Barrier Breakers – Unforgiveness

What keeps us from entering God’s promised land for our lives?






Often, they are self-imposed limitations.

Here is a post written by Shawn Seeley. Shawn has an amazing testimony of how God changed him through some unbelievable circumstances.

If you’ve never heard his story I implore you to, seriously, it’s an amazing story. You can view it by clicking the link below:

He recently shared his story with our youth ministry and wrote this post on the barrier of Unforgiveness.


Forgiveness doesn’t hold someone to their past, it gives them a hope for the future.

Forgiveness is accusing someone of doing something wrong and declaring them guilty – then releasing them from that guilt and shame, and giving up our right to be angry and hurt about it.

Forgiveness removes guilt and shame, and it requires us to admit that we’re guilty.

Forgiveness is a scary thing because it messes with our pride.

To explain what forgiveness is, I’m going to use the imagery of rocks. Rocks are hard, heavy, and can break things.

When we do something wrong and need someone to forgive us, we carry around the weight (rock) of our guilt and shame.

When someone does something wrong to us, we carry around the weight (rock) of anger and hurt.

Over time, we accumulate a lot of weight (guilt, shame, anger, hurt) and this weight begins to keep us from doing all that God has planned for us by weighing us down and wearing us out.

When we refuse to accept forgiveness or withhold extending forgiveness, we are willingly holding onto a pile of guilt, shame, anger, and hurt.

When we refuse to forgive, we’re holding onto the rock of anger and hurt, saving it for later to throw at the person we need to forgive.

When we refuse to ask for forgiveness, our pride tells us that we’d rather hold on to our guilt and shame than risk someone helping us get rid of it.

Forgiveness requires the forgiver to accuse the forgiven and then toss aside the rock of anger and hurt, giving up the right to be angry with or to hurt the forgiven, promising it won’t be brought up again.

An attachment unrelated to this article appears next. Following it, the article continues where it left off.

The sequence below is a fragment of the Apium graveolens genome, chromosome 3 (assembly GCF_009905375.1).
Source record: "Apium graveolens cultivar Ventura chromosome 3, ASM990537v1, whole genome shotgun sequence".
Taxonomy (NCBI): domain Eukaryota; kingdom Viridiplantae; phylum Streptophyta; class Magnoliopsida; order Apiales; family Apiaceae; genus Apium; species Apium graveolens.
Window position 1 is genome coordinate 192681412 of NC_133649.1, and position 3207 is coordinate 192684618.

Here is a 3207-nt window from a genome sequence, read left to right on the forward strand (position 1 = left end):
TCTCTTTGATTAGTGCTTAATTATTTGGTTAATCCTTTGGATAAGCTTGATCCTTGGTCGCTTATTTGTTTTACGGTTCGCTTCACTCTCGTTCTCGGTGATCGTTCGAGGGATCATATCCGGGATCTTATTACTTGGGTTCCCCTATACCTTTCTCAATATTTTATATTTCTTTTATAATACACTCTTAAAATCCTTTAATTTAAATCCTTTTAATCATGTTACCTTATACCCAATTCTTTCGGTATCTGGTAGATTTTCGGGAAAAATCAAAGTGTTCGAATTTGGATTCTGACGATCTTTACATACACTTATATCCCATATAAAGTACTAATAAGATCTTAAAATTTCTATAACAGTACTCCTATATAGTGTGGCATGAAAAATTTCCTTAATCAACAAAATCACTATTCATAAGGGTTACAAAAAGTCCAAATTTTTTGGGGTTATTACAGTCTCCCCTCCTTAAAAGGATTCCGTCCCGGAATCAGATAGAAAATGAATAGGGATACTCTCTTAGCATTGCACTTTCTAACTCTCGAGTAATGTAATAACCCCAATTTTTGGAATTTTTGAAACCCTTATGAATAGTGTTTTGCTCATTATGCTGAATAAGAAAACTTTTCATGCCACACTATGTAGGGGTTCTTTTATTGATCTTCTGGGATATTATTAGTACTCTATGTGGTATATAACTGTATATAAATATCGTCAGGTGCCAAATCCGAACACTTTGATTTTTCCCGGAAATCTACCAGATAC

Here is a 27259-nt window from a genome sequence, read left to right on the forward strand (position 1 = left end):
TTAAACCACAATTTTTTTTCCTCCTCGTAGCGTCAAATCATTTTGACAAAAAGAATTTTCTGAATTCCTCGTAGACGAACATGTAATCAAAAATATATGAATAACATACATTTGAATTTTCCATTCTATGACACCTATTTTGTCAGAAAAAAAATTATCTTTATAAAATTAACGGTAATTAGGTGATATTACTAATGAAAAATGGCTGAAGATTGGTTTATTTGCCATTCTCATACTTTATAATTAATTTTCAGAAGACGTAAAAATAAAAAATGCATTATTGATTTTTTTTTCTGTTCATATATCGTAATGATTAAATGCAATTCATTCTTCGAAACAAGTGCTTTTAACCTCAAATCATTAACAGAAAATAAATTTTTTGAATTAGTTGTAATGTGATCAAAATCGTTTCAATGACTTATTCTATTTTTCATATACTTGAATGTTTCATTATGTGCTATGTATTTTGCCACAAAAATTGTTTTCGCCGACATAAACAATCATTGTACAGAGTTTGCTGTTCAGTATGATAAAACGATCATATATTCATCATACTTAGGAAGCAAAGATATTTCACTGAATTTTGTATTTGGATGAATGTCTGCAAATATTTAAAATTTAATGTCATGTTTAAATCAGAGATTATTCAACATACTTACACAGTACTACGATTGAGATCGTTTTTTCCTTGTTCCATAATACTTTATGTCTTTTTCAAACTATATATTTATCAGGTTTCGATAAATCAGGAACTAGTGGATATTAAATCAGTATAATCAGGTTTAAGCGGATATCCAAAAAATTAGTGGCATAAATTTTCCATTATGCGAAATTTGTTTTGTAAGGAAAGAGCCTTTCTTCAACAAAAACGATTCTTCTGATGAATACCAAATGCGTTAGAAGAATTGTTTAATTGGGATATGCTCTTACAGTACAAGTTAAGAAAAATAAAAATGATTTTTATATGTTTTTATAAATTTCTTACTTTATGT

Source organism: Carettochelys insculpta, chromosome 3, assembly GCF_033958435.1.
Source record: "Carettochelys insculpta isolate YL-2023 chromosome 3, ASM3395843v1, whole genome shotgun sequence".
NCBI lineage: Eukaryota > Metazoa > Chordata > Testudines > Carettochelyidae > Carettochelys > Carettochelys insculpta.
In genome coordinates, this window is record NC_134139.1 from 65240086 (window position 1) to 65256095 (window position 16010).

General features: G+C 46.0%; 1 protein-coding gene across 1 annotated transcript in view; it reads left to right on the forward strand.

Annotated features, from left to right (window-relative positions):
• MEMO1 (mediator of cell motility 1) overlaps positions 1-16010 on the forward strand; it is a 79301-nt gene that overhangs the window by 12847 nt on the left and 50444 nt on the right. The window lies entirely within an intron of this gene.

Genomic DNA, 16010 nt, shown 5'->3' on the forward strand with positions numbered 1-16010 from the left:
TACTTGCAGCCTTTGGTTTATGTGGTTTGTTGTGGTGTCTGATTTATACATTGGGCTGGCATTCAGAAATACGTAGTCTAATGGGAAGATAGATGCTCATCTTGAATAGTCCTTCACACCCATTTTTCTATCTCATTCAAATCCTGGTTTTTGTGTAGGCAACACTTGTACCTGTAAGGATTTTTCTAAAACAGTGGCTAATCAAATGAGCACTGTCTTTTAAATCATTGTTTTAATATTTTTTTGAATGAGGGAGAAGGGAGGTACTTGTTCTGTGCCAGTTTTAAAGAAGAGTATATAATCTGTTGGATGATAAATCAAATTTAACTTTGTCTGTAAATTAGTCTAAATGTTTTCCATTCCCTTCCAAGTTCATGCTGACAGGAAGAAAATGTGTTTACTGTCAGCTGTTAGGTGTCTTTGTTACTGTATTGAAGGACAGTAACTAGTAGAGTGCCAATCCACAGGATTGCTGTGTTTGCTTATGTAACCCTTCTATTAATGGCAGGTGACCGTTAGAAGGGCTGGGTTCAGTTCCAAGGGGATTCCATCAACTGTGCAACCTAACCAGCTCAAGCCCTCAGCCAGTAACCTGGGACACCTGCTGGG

It also requires the forgiven to offer up the rock of guilt and shame that’s been weighing them down.

The cool thing is that God provided complete and total forgiveness for us in Jesus.

Romans 3.25 tells us that Jesus is the sacrifice for all sin, breaking down every barrier between man and God, and that God is pleased with this sacrifice.

Romans 5.10-11 tells us that Christ as reconciled us to God while we were still his enemies – he’s made us friends of God.

Hebrews 1.3 tells us that Jesus sat down at the right hand of the Father, signifying that his sacrifice made our forgiveness complete. Since we’ve been completely and totally forgiven, without reservation, we are free to forgive others the same as Jesus has forgiven us. It’s also expected of us as Christians.

Colossians 3.12-14 Therefore, as God’s chosen people, holy and dearly loved, clothe yourselves with compassion, kindness, humility, gentleness and patience. Bear with each other and forgive one another if any of you has a grievance against someone. Forgive as the Lord forgave you. And over all these virtues put on love, which binds them all together in perfect unity.

I have been forgiven, therefore, I choose to forgive.

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